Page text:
William Hurt as Richard Feynman

William Hurt

Academy Award-winner William Hurt trained at Tufts University and The Juilliard School of Music and Drama. He has been nominated for four Academy Awards and received an Emmy nomination for Lead Actor in a Movie or Mini-Series for HBO's "Too Big to Fail." Hurt also received Emmy and Golden Globe nominations for his recurring role on FX's award-winning series, "Damages."

In 1980, Hurt appeared in his first film, "Altered States." He received a Best Actor Oscar nomination for "Broadcast News" and "Children of a Lesser God." For "Kiss of the Spider Woman" he was honored with an Academy Award as well as Best Actor Awards from the British Academy and the Cannes Festival.

In 2005, Hurt appeared in "A History of Violence" directed by David Cronenberg. Hurt received an Oscar nomination and Best Supporting Actor accolades for the role from the Los Angeles Film Critics Circle and the New York Film Critics Circle.

Among his other film credits are "The King," "Beautiful Ohio," "Noise," "The Village," "Blue Butterfly," "Tuck Everlasting," "Changing Lanes," Rare Birds," "Sunshine," "Body Heat," "The Big Chill," "Eyewitness," "Gorky Park," "Alice," "I Love You to Death," "The Accidental Tourist," "The Doctor," "The Plague," "The Simian Line," "Trial by Jury," "Second Best," "Smoke," "Confidences a un Inconnu," "Jane Eyre," "Michael," "Dark City," "Neverwas," "The Big Brass Ring" and "One True Thing."

On the small screen, Hurt appeared in a guest role on the hit FX series "Damages," for which he was nominated for an Emmy and a Golden Globe.

His other television credits include the TNT special event series "Nightmares and Dreamscapes," based on the stories of Stephen King, the Hallmark Channel's miniseries "Frankenstein" opposite Donald Sutherland, CBS's "The Flamingo Rising," the title role in the CBS mini-series "Master Spy: The Robert Hanssen Story," The Sci-Fi Channel's "Dune" and "Varian's War" for Showtime.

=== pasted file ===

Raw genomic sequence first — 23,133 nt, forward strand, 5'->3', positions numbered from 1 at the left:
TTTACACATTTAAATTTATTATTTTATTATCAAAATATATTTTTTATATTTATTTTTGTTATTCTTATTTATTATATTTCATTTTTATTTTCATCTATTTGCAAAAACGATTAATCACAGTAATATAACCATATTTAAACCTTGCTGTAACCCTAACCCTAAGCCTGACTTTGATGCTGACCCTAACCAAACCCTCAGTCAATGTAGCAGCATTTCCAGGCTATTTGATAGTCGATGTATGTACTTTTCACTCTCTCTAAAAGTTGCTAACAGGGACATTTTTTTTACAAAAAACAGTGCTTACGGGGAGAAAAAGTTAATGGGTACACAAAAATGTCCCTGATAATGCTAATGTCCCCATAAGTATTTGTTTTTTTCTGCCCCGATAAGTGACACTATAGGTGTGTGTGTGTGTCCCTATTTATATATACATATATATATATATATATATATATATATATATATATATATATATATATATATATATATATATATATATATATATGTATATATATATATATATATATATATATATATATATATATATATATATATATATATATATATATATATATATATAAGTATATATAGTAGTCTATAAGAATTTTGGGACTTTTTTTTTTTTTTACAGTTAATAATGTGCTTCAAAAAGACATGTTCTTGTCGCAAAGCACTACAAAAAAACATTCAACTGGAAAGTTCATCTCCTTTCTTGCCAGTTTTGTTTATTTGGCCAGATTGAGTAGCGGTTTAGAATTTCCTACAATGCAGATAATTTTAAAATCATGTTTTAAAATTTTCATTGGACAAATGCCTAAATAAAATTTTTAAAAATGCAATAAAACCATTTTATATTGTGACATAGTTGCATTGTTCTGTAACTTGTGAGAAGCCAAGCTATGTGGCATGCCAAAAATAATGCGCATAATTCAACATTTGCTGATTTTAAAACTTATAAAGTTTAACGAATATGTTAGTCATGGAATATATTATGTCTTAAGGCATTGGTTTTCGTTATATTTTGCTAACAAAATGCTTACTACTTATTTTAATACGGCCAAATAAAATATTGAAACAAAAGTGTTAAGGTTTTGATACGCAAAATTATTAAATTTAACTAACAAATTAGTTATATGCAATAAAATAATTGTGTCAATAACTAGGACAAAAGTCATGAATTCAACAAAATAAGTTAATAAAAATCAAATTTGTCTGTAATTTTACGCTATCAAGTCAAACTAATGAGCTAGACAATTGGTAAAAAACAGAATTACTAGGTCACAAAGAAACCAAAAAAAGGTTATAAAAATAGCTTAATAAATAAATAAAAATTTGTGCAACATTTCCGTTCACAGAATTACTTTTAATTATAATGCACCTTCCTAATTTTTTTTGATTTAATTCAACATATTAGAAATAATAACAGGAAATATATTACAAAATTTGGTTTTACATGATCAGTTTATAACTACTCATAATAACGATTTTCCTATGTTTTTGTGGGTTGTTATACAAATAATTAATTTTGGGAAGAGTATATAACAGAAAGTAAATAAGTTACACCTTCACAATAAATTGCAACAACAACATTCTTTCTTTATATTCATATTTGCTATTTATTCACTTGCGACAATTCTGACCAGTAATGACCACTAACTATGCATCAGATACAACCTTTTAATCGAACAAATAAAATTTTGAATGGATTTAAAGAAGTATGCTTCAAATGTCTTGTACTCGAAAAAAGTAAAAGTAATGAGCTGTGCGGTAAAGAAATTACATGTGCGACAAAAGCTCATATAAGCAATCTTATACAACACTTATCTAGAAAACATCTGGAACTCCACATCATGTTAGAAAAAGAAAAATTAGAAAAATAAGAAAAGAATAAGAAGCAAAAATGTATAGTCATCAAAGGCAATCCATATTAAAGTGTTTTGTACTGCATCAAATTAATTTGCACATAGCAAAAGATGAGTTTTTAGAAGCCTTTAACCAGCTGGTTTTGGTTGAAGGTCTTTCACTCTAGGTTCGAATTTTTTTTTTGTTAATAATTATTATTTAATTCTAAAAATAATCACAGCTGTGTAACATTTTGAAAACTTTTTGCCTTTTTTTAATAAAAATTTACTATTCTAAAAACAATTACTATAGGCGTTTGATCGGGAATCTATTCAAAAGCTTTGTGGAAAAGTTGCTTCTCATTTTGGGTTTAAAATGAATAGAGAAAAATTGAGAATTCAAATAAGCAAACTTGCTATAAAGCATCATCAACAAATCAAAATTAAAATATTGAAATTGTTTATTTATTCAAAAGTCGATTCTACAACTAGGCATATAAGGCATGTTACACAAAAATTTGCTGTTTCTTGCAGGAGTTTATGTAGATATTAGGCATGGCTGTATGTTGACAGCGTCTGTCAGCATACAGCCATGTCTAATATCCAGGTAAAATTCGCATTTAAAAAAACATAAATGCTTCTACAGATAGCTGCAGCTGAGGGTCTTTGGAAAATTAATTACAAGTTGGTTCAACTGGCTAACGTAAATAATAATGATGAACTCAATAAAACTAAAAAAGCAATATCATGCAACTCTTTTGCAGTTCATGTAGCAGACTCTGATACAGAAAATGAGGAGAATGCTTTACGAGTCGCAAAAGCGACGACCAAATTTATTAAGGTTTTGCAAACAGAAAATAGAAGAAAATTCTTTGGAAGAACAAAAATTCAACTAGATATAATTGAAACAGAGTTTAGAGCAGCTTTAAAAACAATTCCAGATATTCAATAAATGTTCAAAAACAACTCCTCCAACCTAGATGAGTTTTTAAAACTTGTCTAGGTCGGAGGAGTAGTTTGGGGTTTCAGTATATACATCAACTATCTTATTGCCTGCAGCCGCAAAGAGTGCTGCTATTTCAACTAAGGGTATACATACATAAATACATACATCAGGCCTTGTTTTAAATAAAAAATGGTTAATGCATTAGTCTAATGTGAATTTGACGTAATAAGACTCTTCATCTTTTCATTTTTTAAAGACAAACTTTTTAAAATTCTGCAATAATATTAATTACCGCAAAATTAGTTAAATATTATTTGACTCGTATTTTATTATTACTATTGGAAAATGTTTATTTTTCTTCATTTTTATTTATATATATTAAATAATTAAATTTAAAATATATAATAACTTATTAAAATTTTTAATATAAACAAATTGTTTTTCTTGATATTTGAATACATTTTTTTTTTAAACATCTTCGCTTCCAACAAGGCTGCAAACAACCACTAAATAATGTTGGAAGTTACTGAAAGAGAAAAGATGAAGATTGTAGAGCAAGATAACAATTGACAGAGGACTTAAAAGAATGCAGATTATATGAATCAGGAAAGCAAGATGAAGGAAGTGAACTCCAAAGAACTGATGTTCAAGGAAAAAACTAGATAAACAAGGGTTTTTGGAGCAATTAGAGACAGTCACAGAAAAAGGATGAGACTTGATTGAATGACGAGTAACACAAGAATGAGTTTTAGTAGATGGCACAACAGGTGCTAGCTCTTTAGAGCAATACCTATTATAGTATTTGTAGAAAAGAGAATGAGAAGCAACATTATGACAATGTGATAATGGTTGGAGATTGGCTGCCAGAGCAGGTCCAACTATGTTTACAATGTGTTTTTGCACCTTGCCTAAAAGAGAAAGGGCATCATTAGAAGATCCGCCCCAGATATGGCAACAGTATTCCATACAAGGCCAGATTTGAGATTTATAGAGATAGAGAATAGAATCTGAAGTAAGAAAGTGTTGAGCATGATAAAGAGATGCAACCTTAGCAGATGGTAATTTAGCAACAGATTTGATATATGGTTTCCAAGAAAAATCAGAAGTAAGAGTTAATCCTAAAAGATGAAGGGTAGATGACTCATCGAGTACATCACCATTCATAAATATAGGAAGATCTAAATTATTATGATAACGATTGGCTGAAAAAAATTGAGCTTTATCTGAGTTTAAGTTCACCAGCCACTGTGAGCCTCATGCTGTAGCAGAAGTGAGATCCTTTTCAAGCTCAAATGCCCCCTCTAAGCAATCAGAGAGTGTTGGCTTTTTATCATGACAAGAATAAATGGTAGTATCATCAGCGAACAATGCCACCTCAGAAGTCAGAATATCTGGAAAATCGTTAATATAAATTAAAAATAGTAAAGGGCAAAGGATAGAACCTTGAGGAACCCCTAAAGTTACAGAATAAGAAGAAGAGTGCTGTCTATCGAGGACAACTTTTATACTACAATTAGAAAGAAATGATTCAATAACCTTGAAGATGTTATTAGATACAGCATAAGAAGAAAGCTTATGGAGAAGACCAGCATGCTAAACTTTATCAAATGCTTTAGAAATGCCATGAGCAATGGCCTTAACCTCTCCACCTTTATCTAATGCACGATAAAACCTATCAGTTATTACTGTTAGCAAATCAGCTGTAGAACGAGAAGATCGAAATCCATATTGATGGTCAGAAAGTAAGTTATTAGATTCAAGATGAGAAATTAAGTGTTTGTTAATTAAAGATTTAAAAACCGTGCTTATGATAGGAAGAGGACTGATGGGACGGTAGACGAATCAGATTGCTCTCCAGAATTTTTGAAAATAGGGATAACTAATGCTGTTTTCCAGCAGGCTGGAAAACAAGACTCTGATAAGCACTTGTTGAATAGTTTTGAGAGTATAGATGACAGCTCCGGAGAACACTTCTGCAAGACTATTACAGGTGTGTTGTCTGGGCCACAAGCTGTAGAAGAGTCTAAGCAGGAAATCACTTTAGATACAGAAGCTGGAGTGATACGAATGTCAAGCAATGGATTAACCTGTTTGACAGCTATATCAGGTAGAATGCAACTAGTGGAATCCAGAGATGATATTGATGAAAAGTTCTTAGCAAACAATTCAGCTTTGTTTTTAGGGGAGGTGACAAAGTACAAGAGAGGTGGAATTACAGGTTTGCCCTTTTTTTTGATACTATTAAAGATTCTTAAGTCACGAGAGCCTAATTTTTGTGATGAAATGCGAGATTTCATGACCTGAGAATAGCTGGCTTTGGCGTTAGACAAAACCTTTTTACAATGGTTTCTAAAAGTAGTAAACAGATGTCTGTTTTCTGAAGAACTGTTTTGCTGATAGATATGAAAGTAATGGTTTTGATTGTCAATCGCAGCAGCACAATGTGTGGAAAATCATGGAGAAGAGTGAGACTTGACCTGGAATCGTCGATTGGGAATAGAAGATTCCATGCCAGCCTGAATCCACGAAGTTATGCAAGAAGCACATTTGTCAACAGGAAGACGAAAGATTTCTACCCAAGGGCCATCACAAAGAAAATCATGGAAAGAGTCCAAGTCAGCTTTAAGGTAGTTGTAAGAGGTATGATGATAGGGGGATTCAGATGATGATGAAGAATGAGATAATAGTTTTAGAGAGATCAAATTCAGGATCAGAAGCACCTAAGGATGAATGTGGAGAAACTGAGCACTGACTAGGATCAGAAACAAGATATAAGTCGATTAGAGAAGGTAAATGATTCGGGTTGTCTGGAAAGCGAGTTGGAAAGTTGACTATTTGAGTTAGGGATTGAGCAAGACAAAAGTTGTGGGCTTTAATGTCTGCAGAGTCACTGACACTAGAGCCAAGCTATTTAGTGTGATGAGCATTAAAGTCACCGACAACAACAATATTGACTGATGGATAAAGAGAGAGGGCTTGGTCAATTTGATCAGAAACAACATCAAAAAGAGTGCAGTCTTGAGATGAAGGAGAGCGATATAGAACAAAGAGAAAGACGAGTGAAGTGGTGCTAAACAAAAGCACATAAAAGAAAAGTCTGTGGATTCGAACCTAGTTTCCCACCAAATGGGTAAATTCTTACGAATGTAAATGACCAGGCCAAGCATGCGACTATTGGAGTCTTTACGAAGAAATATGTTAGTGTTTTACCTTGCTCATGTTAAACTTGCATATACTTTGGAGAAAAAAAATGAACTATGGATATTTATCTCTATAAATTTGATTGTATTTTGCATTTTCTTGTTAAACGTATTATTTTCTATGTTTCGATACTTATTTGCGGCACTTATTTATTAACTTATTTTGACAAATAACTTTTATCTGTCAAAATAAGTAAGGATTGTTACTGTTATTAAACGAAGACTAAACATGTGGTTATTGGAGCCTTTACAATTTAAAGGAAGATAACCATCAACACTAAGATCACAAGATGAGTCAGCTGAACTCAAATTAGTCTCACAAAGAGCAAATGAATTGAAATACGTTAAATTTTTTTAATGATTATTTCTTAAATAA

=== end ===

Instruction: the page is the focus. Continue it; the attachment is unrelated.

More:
Richard Feynman

Richard Feynman was one of the best-known members of the Presidential Commission investigating the Challenger shuttle disaster and famously demonstrated the effects of cold weather on the shuttle's O-rings.

Feynman was born on May 11, 1918 in New York, NY. He grew up in Far Rockaway where his father helped inspire him with trips to museums, nature walks, the purchase of an Encyclopedia Britannica and more.

Feynman entered the Massachusetts Institute of Technology (MIT) in 1935 to begin his undergraduate studies. By his sophomore year, Feynman was already enrolling in graduate-level courses in theoretical physics. From MIT, Feynman went to Princeton University to pursue his PhD, starting in 1939.

In 1943, Feynman joined the theoretical physics division, or T-division, of the Manhattan Project, a small, secret group of scientists who studied whether it was feasible to create a weapon using nuclear fission. Feynman's job was to figure out some way to calculate how neutrons would behave in various bomb configurations.

In the following decades, Feynman revolutionized nearly every branch of theoretical physics, from QED to nuclear and particle physics, solid-state theory and even gravitation. He won the 1965 Nobel Prize in Physics for this work.

In January 1986, the space shuttle Challenger disaster occurred and President Ronald Reagan convened a blue-ribbon panel to investigate the disaster, which Feynman reluctantly agreed to join. Frustrated by what he considered the bureaucratic red tape and political niceties that he thought would stymie the commission, Feynman grabbed the spotlight during televised hearings in February 1986. He had been tipped off by an insider that the accident might have stemmed from the effects of cold weather on some O-rings (rubber seals inside the shuttle's solid-rocket boosters). Waiting for just the right moment when the television cameras were focusing on him, Feynman dipped a piece of O-ring in a glass of ice water and demonstrated how quickly it lost its elasticity.

His contribution to the Challenger investigation proved to be his last major work. Two years later he died from kidney failure on February 15, 1988, a complication arising from his long battle with cancer.


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